Via Annette Schmeling, Roy Sheneman, PhD
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Annette Schmeling's curator insight, January 6, 2013 10:37 AM

Simple superb article. Turak clearly articulates no matter what position you are in the professional world, you have somebody higher-up to report to - it clarifies that one cannot be a good leader without being a good follower. Turak's core values: trust, compassion & loyalty provide a framework for being "successful" and a framework for being a good follower. 

 

"Service and selflessness is the secret to success in business and in life."

Rescooped by Bobby Dillard from Leadership, Innovation, and Creativity
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8 questions for improving your leadership 

8 questions for improving your leadership  | The Daily Leadership Scoop | Scoop.it
Here are some questions to help you evaluate whether your leadership contributes to a culture of encouragement.

Via donhornsby, Ivon Prefontaine
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donhornsby's curator insight, April 7, 10:22 AM
Do you express a positive attitude toward the objective or goal to be accomplished? 

(From the article): Sometimes the only time that a person may hear from their manager is when they haven’t performed as expected. This leaves people thinking that the only time anyone cares what they do is when they make a mistake. Rather than allowing people to constantly guess whether or not they are performing as expected, you should take every opportunity to express heartfelt appreciation for the efforts of others whether the task be small or large. You also want to encourage others to express appreciation to members of the team. Cultivating a culture of appreciation will increase both morale and productivity.
Ivon Prefontaine's curator insight, April 7, 10:35 AM
It is definitely necessary to improve functionality of community and organization as opposed to dysfunction.
Rescooped by Bobby Dillard from Business Brainpower with the Human Touch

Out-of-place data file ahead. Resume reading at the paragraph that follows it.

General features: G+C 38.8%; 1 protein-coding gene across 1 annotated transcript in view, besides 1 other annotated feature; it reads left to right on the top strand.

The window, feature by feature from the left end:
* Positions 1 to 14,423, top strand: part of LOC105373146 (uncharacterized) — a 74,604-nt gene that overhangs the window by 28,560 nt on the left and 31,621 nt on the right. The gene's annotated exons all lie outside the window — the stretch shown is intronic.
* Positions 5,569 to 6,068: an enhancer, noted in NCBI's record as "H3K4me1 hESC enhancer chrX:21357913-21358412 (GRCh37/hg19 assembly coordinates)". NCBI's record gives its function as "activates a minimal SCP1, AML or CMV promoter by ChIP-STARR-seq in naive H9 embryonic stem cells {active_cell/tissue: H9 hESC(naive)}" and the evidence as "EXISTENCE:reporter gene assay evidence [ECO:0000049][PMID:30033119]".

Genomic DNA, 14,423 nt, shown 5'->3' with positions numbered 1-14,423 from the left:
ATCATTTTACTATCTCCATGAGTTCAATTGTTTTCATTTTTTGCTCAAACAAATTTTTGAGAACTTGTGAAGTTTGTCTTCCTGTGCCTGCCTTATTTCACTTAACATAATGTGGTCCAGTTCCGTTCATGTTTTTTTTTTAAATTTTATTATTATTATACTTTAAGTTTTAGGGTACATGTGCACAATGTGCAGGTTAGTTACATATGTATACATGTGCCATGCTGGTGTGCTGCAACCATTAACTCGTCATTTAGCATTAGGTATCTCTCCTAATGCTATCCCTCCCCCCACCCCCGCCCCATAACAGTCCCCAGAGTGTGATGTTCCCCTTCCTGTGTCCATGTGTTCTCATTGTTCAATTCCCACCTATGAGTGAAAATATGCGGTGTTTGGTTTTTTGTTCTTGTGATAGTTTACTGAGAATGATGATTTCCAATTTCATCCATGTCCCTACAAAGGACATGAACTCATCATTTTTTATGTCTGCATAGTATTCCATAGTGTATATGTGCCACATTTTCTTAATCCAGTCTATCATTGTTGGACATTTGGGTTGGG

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How to Rebuild Employee Trust During Hardship

How to Rebuild Employee Trust During Hardship | The Daily Leadership Scoop | Scoop.it

From our 23+ years of experience and practice in supporting employees and leaders to rebuild trust within organizations at Reina, a Trust Building Consultancy, we have found that there are definitive steps leaders can take to rebuild trust and retain their surviving employees.


Via The Learning Factor
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Rescooped by Bobby Dillard from Coaching Leaders
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The Top Trust Busters That Dilute Your Credibility

The Top Trust Busters That Dilute Your Credibility | The Daily Leadership Scoop | Scoop.it

"You wouldn’t deliberately dilute your own credibility. But it’s possible that some of your innocent behaviors are producing precisely that unintended consequence.

 

Credibility problems can come in the form of trust busters. Let’s consider two of the most common ones, along with their fixes that I call trust builders."

 

Trust Buster #1: Double Talk

Trust Builder #1: Clear the Fog

 

Trust Buster #2: Pulling Rank

Trust Builder #2: Drop the Pretense

 

Read the complete article for insightful details.


Via ThinDifference, David Hain